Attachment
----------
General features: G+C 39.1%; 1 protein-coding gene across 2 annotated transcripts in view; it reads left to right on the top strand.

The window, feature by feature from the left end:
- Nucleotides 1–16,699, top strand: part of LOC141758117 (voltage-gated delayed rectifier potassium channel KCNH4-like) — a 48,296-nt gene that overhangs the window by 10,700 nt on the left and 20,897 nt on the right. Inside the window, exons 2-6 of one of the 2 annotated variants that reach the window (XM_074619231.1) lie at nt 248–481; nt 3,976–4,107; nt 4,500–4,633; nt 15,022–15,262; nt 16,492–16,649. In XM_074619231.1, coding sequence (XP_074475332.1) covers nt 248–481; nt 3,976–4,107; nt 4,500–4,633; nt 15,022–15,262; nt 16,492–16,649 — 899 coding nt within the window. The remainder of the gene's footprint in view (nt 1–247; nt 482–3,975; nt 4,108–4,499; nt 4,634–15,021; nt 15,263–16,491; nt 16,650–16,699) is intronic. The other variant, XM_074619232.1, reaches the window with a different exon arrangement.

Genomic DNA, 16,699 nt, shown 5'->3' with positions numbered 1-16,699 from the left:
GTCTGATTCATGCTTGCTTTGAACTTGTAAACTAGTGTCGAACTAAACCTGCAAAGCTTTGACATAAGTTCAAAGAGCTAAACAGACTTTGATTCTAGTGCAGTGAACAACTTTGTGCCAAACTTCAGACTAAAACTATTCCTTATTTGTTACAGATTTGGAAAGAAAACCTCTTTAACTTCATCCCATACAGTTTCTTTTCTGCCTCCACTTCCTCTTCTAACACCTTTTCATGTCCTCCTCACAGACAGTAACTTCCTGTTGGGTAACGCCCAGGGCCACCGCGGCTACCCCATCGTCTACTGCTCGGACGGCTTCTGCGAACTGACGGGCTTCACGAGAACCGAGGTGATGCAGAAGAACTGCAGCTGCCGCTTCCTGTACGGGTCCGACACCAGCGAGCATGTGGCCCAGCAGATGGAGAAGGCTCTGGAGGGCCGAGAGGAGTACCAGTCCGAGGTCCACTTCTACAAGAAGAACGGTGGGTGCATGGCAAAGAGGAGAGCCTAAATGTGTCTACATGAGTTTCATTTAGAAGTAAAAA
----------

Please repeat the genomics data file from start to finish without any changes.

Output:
General features: G+C 39.1%; 1 protein-coding gene across 2 annotated transcripts in view; it reads left to right on the top strand.

The window, feature by feature from the left end:
- Nucleotides 1–16,699, top strand: part of LOC141758117 (voltage-gated delayed rectifier potassium channel KCNH4-like) — a 48,296-nt gene that overhangs the window by 10,700 nt on the left and 20,897 nt on the right. Inside the window, exons 2-6 of one of the 2 annotated variants that reach the window (XM_074619231.1) lie at nt 248–481; nt 3,976–4,107; nt 4,500–4,633; nt 15,022–15,262; nt 16,492–16,649. In XM_074619231.1, coding sequence (XP_074475332.1) covers nt 248–481; nt 3,976–4,107; nt 4,500–4,633; nt 15,022–15,262; nt 16,492–16,649 — 899 coding nt within the window. The remainder of the gene's footprint in view (nt 1–247; nt 482–3,975; nt 4,108–4,499; nt 4,634–15,021; nt 15,263–16,491; nt 16,650–16,699) is intronic. The other variant, XM_074619232.1, reaches the window with a different exon arrangement.

Genomic DNA, 16,699 nt, shown 5'->3' with positions numbered 1-16,699 from the left:
GTCTGATTCATGCTTGCTTTGAACTTGTAAACTAGTGTCGAACTAAACCTGCAAAGCTTTGACATAAGTTCAAAGAGCTAAACAGACTTTGATTCTAGTGCAGTGAACAACTTTGTGCCAAACTTCAGACTAAAACTATTCCTTATTTGTTACAGATTTGGAAAGAAAACCTCTTTAACTTCATCCCATACAGTTTCTTTTCTGCCTCCACTTCCTCTTCTAACACCTTTTCATGTCCTCCTCACAGACAGTAACTTCCTGTTGGGTAACGCCCAGGGCCACCGCGGCTACCCCATCGTCTACTGCTCGGACGGCTTCTGCGAACTGACGGGCTTCACGAGAACCGAGGTGATGCAGAAGAACTGCAGCTGCCGCTTCCTGTACGGGTCCGACACCAGCGAGCATGTGGCCCAGCAGATGGAGAAGGCTCTGGAGGGCCGAGAGGAGTACCAGTCCGAGGTCCACTTCTACAAGAAGAACGGTGGGTGCATGGCAAAGAGGAGAGCCTAAATGTGTCTACATGAGTTTCATTTAGAAGTAAAAA